The theatre was founded in 1818 by James King and Daniel Dunn (formerly managers of the Surrey Theatre in Bermondsey), and John Thomas Serres, then Marine painter to the King who managed to secure the formal patronage of Princess Charlotte and her husband Prince Leopold of Saxe-Coburg naming the theatre the Royal Coburg Theatre. The theatre was a "minor" theatre (as opposed to one of the two patent theatres) and was thus technically forbidden to show serious drama. Nevertheless, when the theatre passed to George Bolwell Davidge in 1824 he succeeded in bringing legendary actor Edmund Kean south of the river to play six Shakespeare plays in six nights. The theatre's role in bringing high art to the masses was confirmed when Kean addressed the audience during his curtain call saying "I have never acted to such a set of ignorant, unmitigated brutes as I see before me." More popular staples in the repertoire were "sensational and violent" melodramas demonstrating the evils of drink, "churned out by the house dramatist", confirmed teetotaller Douglas Jerrold.[3]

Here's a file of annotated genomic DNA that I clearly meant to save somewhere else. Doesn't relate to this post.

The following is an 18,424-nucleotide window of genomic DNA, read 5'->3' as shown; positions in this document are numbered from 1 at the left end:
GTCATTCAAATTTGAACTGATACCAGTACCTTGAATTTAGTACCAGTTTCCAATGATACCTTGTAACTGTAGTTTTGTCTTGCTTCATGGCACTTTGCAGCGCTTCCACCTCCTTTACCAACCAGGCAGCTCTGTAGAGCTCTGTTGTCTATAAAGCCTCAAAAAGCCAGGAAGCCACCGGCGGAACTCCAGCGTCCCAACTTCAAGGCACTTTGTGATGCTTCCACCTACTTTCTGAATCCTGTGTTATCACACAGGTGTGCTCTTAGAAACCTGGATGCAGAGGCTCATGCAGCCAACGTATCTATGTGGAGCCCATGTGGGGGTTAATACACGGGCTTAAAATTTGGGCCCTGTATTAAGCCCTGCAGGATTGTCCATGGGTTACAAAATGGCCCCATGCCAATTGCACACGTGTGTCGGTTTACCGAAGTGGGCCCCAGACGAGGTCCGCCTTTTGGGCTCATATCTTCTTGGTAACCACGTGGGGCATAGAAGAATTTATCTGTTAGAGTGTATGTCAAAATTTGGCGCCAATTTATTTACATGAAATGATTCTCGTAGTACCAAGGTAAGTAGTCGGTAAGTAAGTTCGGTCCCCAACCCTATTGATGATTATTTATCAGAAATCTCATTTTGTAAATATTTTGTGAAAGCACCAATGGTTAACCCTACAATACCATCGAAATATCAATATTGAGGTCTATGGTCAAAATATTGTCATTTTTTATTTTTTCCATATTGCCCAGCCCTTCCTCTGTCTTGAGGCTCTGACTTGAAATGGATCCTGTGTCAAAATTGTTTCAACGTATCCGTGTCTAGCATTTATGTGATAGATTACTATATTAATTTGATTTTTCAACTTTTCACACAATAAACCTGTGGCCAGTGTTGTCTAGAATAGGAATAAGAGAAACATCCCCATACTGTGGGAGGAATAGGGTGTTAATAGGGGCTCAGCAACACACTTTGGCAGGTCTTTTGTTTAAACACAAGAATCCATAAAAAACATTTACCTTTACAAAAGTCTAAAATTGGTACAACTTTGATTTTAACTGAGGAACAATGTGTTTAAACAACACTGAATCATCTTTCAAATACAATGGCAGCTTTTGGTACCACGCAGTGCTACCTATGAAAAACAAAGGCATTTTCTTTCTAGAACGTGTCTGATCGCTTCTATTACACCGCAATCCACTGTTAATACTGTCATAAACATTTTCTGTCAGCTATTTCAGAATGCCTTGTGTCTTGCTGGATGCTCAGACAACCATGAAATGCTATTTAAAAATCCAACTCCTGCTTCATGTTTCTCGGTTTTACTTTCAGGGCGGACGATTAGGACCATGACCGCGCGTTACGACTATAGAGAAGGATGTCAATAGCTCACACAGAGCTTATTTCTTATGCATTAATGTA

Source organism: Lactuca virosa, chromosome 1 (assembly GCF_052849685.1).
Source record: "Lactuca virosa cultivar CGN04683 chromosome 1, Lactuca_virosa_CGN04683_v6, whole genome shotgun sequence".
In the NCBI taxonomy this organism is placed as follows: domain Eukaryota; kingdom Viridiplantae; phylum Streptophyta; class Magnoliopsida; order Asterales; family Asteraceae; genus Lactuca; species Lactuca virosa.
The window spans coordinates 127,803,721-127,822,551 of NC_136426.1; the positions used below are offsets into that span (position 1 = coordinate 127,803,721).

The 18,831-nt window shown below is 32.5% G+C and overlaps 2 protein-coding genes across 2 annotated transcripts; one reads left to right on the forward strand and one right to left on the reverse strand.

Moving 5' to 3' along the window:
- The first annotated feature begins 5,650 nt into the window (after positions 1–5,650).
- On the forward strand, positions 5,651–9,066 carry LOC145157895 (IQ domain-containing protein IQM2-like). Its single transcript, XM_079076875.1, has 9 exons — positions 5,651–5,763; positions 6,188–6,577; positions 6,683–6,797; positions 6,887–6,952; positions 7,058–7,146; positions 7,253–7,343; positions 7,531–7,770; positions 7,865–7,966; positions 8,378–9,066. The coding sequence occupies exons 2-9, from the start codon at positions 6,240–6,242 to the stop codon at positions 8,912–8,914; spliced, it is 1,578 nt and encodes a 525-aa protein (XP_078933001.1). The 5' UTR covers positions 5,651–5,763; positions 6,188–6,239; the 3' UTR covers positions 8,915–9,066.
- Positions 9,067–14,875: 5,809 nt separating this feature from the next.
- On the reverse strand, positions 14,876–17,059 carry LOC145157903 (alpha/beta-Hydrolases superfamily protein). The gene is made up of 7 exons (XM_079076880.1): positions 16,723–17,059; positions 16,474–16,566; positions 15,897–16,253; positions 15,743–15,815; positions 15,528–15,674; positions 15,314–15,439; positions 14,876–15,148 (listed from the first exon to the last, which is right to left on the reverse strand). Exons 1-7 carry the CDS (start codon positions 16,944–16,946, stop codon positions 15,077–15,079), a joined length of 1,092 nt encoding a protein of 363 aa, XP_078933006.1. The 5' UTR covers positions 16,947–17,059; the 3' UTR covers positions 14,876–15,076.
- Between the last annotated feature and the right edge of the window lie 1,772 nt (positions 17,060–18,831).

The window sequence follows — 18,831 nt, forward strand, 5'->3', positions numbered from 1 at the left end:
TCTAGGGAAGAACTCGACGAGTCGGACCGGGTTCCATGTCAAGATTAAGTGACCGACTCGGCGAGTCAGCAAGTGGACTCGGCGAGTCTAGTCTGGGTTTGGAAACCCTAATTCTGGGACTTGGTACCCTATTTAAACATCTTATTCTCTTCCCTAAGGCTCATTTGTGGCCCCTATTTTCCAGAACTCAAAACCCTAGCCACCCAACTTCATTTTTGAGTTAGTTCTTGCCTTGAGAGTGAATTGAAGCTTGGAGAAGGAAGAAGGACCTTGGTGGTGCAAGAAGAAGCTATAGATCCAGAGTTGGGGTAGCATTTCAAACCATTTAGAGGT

When Davidge left to take over the Surrey Theatre in 1833 it was bought by Daniel Egerton and William Abbot who tried to capitalise on the abolition of the legal distinction between patent and minor theatres, enacted in Parliament earlier that year.[4] On 1 July 1834 the theatre was renamed the Royal Victoria Theatre, under the "protection and patronage" of Victoria, Duchess of Kent, mother to Princess Victoria, the 14-year-old heir presumptive. The duchess and the princess visited only once, on 14 November of that year, but enjoyed the performance, of light opera and dance, in the "pretty...clean and comfortable" theatre. The single visit scarcely justified the "Old Vic" its later billing as "Queen Victoria's Own Theayter".[4][5] In 1880, under the ownership of Emma Cons to whom there are plaques outside & inside the theatre, it became The Royal Victoria Hall And Coffee Tavern and was run on "strict temperance lines"; by this time it was already known as the "Old Vic".[6] The penny lectures given in the hall led to the foundation of Morley College,[7] an adult education college, that moved to its own premises nearby, in the 1920s.

Old Vic company

With Emma Cons's death in 1912 the theatre passed to her niece Lilian Baylis, who emphasised the Shakespearean repertoire. The Old Vic Company was established in 1929, led by Sir John Gielgud. Between 1925 and 1931, Lilian Baylis championed the re-building of the then-derelict Sadler's Wells Theatre, and established a ballet company under the direction of Dame Ninette de Valois. For a few years the drama and ballet companies rotated between the two theatres, with the ballet becoming permanently based at Sadler's Wells in 1935.